The IRS says its 87,000 new hires could help collect as much as $1 trillion — by forcing tax cheats to pay up. But will more 'fire-breathing dragons' really do the trick?

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The IRS says its 87,000 new hires could help raise up to $1 trillion - by forcing tax dodgers to pay. But will more "fire-breathing dragons" really be enough?
Get ready, ultra-rich Americans: President Joe Biden wants you to start paying your share.
Through the Inflation Reduction Act, Biden plans to increase funding for the IRS to help the agency catch sneaky tax evaders — particularly those high earners who love to find loopholes.
A Treasury Department report from May 2021 estimated that the extra money would allow the agency to hire around 87,000 new employees by 2031 - which could include financial agents and customer service and IT staff.
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Proponents believe the increased funding could rake in as much as $1 trillion by forcing tax dodgers to pay their dues, especially after years of budget cuts have eroded the system.
However, some critics fear that increased taxpayer scrutiny could backfire in a big way.
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The $80 billion in funding spread over the next 10 years will help the IRS modernize its infrastructure, improve enforcement and replace its aging workforce (50,000 of the IRS's 80,000 employees are expected to retire over the next five years walk).
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The agency has reportedly been underfunded by about 20% for a decade, causing it to cut both staff and technology updates.
Bogged down by a processing system more than half a century old and a backlog that includes millions of unprocessed paper files, the IRS has been in need of more resources and support for some time.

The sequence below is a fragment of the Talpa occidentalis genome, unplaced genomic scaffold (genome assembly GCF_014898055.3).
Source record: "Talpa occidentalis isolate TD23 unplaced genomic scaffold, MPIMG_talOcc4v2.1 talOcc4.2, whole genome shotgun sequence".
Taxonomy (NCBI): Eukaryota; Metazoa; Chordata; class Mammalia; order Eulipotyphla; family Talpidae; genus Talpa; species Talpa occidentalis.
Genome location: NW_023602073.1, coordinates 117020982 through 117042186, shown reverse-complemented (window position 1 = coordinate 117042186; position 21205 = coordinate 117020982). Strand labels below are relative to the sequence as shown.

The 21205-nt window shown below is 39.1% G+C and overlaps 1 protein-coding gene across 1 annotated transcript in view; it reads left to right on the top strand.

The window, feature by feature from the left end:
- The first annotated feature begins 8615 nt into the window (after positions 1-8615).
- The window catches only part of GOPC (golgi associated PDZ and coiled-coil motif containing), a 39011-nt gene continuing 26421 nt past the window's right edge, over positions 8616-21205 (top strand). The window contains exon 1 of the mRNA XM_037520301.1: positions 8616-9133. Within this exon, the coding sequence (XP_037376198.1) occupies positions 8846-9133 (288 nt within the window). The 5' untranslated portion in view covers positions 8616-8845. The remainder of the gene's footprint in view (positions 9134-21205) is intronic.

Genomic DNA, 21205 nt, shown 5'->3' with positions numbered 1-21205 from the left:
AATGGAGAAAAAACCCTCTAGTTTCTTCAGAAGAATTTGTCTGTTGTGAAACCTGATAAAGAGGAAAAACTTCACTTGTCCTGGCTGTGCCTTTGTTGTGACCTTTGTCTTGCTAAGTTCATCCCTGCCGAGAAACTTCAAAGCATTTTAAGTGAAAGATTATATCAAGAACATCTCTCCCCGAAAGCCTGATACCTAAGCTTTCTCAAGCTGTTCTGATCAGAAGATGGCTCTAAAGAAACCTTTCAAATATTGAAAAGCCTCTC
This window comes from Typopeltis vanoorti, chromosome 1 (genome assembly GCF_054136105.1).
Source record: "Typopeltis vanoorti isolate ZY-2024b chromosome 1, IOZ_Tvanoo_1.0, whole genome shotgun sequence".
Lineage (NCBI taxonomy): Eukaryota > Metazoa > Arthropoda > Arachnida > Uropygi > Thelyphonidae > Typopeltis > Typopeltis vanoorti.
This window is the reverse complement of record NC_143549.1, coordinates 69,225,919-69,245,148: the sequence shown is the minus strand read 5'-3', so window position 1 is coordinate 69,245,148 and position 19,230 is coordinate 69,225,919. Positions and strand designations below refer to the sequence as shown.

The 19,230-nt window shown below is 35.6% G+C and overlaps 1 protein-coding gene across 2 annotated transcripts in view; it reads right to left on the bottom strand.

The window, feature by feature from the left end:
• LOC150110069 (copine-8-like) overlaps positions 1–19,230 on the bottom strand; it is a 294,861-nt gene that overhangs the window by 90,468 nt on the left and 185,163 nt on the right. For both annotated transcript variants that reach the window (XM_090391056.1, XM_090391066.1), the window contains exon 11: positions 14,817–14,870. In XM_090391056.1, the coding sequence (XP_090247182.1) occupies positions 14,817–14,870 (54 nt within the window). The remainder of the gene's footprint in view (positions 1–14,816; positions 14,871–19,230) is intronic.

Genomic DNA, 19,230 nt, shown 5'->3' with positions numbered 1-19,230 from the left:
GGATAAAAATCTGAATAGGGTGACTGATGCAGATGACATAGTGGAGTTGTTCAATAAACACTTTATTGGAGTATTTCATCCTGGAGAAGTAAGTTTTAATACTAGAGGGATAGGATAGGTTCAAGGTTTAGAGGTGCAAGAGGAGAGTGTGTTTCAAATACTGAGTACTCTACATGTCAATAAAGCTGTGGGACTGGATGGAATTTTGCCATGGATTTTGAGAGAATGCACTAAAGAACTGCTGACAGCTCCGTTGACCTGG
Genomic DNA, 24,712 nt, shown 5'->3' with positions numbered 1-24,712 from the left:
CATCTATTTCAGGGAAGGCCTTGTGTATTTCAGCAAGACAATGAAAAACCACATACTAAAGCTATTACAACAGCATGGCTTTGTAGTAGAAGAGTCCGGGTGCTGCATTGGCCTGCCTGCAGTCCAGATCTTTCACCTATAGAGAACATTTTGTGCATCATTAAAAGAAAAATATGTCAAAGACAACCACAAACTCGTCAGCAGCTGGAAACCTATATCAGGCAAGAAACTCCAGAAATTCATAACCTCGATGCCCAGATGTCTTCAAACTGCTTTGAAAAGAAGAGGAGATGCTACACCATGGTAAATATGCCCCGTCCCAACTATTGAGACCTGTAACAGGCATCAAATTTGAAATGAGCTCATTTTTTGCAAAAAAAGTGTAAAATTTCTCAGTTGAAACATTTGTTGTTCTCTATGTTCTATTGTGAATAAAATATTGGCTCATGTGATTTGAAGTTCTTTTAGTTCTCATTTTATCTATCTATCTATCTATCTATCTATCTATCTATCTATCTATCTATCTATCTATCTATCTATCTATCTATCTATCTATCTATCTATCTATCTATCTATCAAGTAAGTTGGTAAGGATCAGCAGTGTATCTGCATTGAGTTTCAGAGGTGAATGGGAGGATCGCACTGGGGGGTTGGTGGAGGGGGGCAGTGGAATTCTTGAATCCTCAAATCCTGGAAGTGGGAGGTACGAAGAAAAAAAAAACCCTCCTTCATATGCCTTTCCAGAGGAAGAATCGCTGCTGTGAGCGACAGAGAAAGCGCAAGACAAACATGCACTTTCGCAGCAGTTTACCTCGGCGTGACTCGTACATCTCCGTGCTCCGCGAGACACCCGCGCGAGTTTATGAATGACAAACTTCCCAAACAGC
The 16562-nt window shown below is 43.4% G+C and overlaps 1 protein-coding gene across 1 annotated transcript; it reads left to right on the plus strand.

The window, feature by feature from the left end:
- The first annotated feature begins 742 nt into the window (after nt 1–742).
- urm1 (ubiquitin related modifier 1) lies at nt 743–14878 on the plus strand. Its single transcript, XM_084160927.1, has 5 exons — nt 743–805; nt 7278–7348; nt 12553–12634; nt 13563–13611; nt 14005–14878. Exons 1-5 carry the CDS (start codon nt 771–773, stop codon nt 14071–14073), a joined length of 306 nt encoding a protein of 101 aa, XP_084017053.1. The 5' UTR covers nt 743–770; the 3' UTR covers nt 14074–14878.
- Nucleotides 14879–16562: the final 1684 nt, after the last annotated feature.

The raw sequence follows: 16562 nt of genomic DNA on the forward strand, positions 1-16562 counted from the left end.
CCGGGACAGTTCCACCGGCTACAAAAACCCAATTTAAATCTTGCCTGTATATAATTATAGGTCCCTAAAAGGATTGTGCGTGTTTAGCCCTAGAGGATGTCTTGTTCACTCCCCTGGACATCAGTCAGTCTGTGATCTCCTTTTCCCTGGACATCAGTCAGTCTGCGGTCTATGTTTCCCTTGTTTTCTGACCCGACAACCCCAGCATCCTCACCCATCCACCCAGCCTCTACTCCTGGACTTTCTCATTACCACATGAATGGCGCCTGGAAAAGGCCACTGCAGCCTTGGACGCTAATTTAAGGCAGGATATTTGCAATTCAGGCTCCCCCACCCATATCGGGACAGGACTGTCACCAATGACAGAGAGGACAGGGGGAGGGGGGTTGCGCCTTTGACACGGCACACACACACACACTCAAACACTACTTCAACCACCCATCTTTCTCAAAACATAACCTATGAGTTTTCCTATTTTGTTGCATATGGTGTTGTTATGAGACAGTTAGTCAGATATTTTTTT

Customer service is also understaffed. During the 2022 filing season, the IRS received approximately 73 million calls from taxpayers — but only 10% were actually answered.
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"The combination of more than 21 million unprocessed paper tax returns, more than 14 million notifications of math errors, eight-month backlogs in processing tax correspondence, and exceptional difficulty in reaching the IRS by phone made this filing season particularly challenging," said the National Taxpayer Advocate Erin M. Collins wrote in her mid-year report to Congress.
Adding to these problems, former IRS Commissioner Charles Rettig estimated in 2021 that the agency is losing $1 trillion in unpaid taxes every year -- largely due to tax evasion by the wealthy and big corporations. He also pointed out that they could slip through the cracks in part due to the lightly regulated cryptocurrency market, revenue from foreign sources, and abuse of pass-through regulations.
Rettig has long pushed for an increase in funding "to lure the fire-breathing dragons" to hold scammers accountable.
Could strengthening enforcement do more harm than good?
Proponents argue the funding will help close the "tax gap" by helping to catch more tax evaders.
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Of the $80 billion total, $45.6 billion has been allocated to increased enforcement - which will be used to hire more law enforcement officers, provide legal assistance and invest in "investigative technology" to determine who is investigating should be and who shouldn't.
But not everyone is thrilled with the news.
"You're not going to get that 'magic money,'" Brian Reardon told Bloomberg. Reardon is the President of the S Corporation Association, which represents privately held small businesses that pass taxes on to their shareholders.
“When you dial up enforcement on people who otherwise play by the rules and pay what they owe, you breed resentment and anger. They undermine people's trust in the tax system.”
However, the Biden administration claims that the increased enforcement will focus on the ultra-wealthy and large companies and is not intended for small businesses or households earning less than $400,000 a year.
Treasury Department research shows that the top 1% of Americans could evade as much as $163 billion in taxes each year.
Although Eli Akhavan, a partner at Steptoe & Johnson in New York, expects audits to increase, he has told his wealthy clients that they have "nothing to worry about except a few headaches" provided they heed good advice and have their " ducks in a row".
"If there's nothing to find, there's nothing to find," says Akhavan.
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